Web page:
Author: suther1

A menu of upcoming theater this semester

Everyone knows that April showers bring May flowers. But here at Olaf, January gray days bring spring semester plays. Theater blossoms in spring on The Hill just as plentifully as flowers, and this spring is no exception. In fact, the selection of theatrical delights seems to grow continually as the weeks pass, and the menu contains something for everyone. Comedy, tragedy, really weird stuff that makes you feel cosmically unimportant – it’s all here. If I may, I’ll show you the specials.

1. Banana Sunday (“Krapp’s Last Tape” and “Rockaby”)

Who says you can’t start the meal with dessert? For the St. Olaf Theater Department’s spring show in Haugen Theater, Joanna McLarnan ’17 is directing two one-act plays by Samuel Beckett: “Krapp’s Last Tape” and “Rockaby,” and Beckett is quite a sugar rush. Expect bananas (no kidding, there will be bananas), ethereal visuals and provoking auditory experiences.

2. Nigiri Sushi (“Fresh Faces”)

In case you have not yet seen any first years this academic year, this is your chance. “Fresh Faces” is the chance for musical theater-inclined first years to show St. Olaf just how skillfully they can simultaneously sing and dance. Directed by Dario Villalobos ’18 and Gabby Dominique ’17 through DeepEnd, it’s guaranteed to be an inspiring performance.

3. Cheesy Grits (“August: Osage County”)

If the springtime is a little too sunny and relationships are going a little too well, maybe we all need to be reminded of life’s hardships. “August: Osage County” tells the story of a fractured Oklahoma family forced back together over a family death. But don’t let the gravity of the premise push you away. This award-winning play written by Tracy Letts and directed by the latest addition to the theater department faculty, Professor Michelle Gibbs, is not one to miss.

4. Chicken and Waffles (Quade One Act Festival)

Just like this classic soul food, the one acts of the Quade One Act Festival might not seem to go together at first look, but upon first taste they meld beautifully. This festival is the culminating project of the Intermediate Directing class, and there will be 11 one-acts of all kinds over three nights.

5. Steak Tartar (InBlack)

The talented members of InBlack write and perform their own original sketches. If you haven’t heard of them, waste no time in getting a ticket and finding a seat. Prepare yourself for a night of comedy and rebellious fun.

6. Caprese Salad (“Romeo vs. Juliet”)

Myswyken Salad Theater Company, the one and the same that performed “A Very Potter Musical” last semester, will be presenting an adapted version of “Romeo and Juliet.” I’ve heard there will be a sports team and cheerleaders involved.

7. Ghost Pepper Chili (“Bitch of Living”)

Becca Thavis ’17 will be directing this cabaret-style show in conjunction with the Wellness Center, tackling those elements of life that bring us all down. Laughing and crying are on the docket for the night.

8. Soup in a Bread Bowl (DeepEnd)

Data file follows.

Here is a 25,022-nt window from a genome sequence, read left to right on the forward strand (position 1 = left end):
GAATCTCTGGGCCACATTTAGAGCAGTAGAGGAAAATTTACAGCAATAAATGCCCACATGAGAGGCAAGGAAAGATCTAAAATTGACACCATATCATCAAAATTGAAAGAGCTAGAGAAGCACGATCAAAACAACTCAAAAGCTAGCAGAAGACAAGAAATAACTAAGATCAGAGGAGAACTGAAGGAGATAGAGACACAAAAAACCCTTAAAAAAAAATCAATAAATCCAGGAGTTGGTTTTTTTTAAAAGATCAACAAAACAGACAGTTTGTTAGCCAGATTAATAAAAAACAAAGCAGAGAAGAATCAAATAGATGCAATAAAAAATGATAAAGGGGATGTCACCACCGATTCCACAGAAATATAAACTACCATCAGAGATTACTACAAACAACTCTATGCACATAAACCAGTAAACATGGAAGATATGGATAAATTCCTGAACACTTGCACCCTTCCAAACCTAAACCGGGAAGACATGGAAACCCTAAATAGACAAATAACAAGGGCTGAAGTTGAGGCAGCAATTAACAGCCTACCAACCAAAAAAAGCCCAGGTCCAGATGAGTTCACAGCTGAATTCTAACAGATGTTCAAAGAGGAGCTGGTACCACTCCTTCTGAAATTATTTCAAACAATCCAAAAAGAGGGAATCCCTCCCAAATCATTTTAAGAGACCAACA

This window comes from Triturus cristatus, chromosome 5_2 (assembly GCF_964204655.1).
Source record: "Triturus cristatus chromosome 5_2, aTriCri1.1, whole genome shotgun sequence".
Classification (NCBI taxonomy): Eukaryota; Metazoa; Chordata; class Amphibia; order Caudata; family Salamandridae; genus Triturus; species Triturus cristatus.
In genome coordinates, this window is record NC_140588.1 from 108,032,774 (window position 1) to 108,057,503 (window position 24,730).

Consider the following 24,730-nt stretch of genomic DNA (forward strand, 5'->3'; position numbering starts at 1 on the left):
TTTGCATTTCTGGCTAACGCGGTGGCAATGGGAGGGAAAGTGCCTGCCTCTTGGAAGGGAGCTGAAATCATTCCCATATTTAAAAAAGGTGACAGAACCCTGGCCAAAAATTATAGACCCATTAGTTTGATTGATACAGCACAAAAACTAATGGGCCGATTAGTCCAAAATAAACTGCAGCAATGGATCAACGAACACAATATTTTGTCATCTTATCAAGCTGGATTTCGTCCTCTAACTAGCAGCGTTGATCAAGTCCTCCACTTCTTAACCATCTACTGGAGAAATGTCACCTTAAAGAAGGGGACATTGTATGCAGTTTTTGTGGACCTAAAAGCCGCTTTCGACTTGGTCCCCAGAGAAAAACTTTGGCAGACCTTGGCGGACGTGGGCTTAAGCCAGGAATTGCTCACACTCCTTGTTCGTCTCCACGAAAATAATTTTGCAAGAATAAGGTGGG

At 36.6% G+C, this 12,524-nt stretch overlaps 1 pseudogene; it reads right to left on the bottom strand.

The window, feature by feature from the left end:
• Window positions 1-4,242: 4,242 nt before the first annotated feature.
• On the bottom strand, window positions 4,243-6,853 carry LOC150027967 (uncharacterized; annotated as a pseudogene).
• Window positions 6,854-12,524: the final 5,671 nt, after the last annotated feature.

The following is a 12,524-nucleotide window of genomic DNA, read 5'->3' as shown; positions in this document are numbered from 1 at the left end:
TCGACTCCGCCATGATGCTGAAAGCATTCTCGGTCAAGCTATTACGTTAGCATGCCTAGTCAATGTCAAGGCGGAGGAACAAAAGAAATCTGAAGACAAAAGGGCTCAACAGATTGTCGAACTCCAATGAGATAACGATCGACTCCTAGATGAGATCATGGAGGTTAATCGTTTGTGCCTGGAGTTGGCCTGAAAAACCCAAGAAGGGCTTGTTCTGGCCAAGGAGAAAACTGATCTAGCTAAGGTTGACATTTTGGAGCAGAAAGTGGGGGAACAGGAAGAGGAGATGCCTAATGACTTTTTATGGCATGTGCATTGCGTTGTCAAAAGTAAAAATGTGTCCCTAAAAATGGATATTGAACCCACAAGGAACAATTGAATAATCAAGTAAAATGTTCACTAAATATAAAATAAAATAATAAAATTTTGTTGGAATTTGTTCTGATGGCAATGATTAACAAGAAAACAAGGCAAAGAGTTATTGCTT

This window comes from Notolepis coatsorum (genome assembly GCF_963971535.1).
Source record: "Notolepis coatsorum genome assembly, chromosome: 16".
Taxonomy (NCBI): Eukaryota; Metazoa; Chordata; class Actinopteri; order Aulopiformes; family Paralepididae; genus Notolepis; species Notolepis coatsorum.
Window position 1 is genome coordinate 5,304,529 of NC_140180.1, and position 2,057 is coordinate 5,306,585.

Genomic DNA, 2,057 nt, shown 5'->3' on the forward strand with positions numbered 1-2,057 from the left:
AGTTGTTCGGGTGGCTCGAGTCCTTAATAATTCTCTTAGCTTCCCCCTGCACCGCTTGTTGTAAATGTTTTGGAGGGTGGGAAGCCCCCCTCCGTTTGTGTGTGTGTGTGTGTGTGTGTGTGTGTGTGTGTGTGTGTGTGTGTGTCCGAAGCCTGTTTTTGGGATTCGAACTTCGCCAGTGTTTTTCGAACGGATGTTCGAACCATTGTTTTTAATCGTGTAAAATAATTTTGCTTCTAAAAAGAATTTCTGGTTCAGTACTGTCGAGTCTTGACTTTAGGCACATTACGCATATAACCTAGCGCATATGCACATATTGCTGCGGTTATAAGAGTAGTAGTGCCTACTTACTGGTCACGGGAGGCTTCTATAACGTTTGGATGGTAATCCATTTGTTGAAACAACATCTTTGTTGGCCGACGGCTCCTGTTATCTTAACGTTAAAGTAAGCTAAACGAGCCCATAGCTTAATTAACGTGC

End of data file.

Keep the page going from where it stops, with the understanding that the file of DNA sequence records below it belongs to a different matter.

The oldest student-run theater company on campus, DeepEnd, offers student directors opportunities to produce shows. Though the shows have not yet been picked for the semester, keep an eye open for audition and show posters.

9. Spaghetti and Meatballs (Muse Project)

Muse Project is the newest theater company on campus, and has already successfully produced “Twelfth Night” and “Lysistrata.” The company is committed to magnifying female and femme-presenting voices onstage and off. Word has it that they are producing Shakespeare’s “Much Ado About Nothing,” so get ready to delve into more scansion and gender politics.

suther1@stolaf.edu

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Stage fright still affliction, despite experience

Now, dear reader, let’s get something straight. I am primarily an actor, and I have been acting continuously since I was 12 years old. One would think that after performing for nearly eight years, I would have grown out of the infamous feeling of stage fright. After all, I have faced that fear quite a few times. Shouldn’t I be past stage fright by now? Have I not achieved the level of adult maturity where I no longer feel any fear?

In case you missed the subtext here, I still get stage fright and I’m just a little bitter about it. As I’ve gotten older it actually seems to get worse. Stage fright doesn’t just happen during shows, though, let no one mistake. It really starts about a week or two before the show opens. Worries of missed entrances, forgotten lines and embarrassing costume malfunctions start appearing and floating through my head. Next comes the inevitable dream (or three, if the production is stressful enough) in which I wake up shaking in embarrassment after watching myself try to perform my role while totally naked.

Of course there then come the backstage jitters. In the few moments before entrances onto the stage, time always seems to be moving at the speed of both lighting and molasses. Suddenly that first line seems a lot more difficult to remember. That sweat that I can feel under my costume has got to be showing somewhere.

The third and most well-known stage fright comes when I finally get on stage. I would liken the feeling of walking on stage to cresting the hill on a rollercoaster. The pit that has been forming in my stomach before my entrance drops suddenly, and I can only think about the exact moment that I am in, nothing before or after.